successful applicant will be invited to present on the subject of their

essay at the following South of Ireland Anaesthetists Association Annual Scientific


The subject matter of the essay will relate to the clinical practice of Anaesthesia or

Intensive Care Medicine. Basic physiological or pharmacological topics can be

discussed, but only in so far as they relate to clinical practice. Candidates are

encouraged to select topics which are current and/or controversial. Submissions,

which include the application of new information (either recently published or

collected by the submitting student) or original ideas to well-established problems, are


Marks will be awarded according to the following criteria: Content (50%),

Presentation (20%), Originality (15%), Clinical Significance (15%). Students should

note that “Originality” may mean the presentation of an argument in favour or against

a proposed idea OR the presentation of original data collected by the submitting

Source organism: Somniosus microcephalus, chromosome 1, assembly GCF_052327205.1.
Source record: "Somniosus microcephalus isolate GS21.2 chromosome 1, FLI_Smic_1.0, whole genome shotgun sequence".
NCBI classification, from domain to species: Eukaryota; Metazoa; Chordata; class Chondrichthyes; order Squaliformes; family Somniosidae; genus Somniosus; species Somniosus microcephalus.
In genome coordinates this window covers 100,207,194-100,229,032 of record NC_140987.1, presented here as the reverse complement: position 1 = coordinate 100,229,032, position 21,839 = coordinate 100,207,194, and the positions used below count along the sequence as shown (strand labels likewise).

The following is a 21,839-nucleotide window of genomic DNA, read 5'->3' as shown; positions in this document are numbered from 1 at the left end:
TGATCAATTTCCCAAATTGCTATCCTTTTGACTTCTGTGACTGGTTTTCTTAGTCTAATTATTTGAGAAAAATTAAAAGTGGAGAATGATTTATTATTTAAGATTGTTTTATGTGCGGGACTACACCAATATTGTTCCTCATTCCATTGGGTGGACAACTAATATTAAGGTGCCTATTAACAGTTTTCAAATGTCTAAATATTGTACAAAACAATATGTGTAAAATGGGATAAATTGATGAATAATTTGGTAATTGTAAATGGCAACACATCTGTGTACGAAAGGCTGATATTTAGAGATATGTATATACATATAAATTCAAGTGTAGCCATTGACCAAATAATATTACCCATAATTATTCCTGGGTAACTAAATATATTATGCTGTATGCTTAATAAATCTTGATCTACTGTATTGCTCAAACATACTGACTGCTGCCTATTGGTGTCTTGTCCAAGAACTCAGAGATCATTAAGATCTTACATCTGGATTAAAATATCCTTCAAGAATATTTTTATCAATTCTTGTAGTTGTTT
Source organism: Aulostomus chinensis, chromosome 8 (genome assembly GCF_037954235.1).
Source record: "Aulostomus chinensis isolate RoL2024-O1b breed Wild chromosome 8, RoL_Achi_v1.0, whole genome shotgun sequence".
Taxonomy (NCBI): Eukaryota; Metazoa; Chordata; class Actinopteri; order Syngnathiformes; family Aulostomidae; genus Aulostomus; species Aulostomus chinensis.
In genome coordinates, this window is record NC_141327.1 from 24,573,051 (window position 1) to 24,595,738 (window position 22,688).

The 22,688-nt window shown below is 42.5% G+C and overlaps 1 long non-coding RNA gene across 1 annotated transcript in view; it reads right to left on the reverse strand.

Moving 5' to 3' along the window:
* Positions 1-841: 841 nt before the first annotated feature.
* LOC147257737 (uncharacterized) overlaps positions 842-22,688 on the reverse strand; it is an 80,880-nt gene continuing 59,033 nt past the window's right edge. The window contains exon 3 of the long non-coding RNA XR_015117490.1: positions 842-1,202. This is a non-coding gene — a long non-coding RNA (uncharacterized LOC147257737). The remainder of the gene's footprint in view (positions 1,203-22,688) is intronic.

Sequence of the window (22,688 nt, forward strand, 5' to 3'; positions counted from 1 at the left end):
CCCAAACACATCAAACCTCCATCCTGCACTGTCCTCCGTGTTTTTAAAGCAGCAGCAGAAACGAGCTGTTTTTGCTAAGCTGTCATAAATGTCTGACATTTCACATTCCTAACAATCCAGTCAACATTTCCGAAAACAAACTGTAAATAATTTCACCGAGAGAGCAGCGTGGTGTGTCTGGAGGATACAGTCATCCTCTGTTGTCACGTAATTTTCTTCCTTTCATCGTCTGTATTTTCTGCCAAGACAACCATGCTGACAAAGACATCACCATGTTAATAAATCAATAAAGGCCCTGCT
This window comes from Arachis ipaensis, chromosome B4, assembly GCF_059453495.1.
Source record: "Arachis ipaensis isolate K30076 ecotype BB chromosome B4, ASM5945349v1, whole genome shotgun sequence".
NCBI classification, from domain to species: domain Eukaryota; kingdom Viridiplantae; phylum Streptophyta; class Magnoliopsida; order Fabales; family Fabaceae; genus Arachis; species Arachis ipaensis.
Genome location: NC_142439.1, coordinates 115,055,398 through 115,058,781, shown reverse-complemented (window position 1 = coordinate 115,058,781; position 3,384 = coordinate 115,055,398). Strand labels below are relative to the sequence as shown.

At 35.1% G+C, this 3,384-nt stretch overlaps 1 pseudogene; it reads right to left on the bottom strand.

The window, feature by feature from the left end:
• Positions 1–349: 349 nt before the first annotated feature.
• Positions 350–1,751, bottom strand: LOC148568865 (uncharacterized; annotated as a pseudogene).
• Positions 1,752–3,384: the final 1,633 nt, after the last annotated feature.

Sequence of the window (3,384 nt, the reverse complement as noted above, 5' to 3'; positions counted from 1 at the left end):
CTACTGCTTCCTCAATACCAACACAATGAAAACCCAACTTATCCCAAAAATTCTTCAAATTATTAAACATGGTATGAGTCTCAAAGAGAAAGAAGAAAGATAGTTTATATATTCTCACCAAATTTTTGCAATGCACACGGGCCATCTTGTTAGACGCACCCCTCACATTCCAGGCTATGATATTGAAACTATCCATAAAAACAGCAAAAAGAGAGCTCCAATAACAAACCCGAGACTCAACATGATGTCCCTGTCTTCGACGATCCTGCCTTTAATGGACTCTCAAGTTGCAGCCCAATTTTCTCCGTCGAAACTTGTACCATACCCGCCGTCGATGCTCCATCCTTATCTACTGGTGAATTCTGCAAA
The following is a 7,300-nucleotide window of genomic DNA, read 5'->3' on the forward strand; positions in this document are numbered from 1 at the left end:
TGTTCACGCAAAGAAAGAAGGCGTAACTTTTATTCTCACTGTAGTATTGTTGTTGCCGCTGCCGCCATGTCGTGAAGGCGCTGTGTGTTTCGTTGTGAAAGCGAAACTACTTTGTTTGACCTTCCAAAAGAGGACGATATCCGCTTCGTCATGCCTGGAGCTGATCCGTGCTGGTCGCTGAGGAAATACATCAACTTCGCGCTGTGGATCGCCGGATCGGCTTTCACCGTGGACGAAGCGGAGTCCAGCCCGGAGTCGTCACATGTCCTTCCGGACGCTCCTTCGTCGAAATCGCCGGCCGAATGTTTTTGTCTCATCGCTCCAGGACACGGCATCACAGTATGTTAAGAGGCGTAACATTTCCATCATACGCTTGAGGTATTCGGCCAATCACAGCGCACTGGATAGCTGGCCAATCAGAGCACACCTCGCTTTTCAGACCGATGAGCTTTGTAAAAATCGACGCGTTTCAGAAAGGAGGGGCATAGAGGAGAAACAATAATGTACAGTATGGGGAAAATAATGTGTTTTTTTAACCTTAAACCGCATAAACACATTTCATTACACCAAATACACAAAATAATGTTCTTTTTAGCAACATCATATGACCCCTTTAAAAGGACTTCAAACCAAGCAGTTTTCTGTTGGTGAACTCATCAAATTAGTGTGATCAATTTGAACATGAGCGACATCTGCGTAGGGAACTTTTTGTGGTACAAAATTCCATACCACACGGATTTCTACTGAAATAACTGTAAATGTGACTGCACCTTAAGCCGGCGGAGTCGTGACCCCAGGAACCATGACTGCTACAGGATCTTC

student. Marks will also be awarded for attempts to demonstrate an understanding

of a topic rather than a recycling or assembly of previously published material.

White A4 paper should be used with margins of at least 2.5 cms (1 inch), double-

spacing should be used throughout. All pages should be numbered consecutively,

beginning with the title page.

The title page should not include the author’s name. A maximum of 20 references are

permitted. The essay should be accompanied by a cover letter stating the title of the

article and the name, address, telephone number, student number and medical class

year of the author.


N.B. Students to submit their essays within four weeks of completion of their

Anaesthetic clerkship.

Essays to be submitted to the designated Gaffney Essay assignment

box in the Assessment area of Blackboard. (CP3002 / GM2004)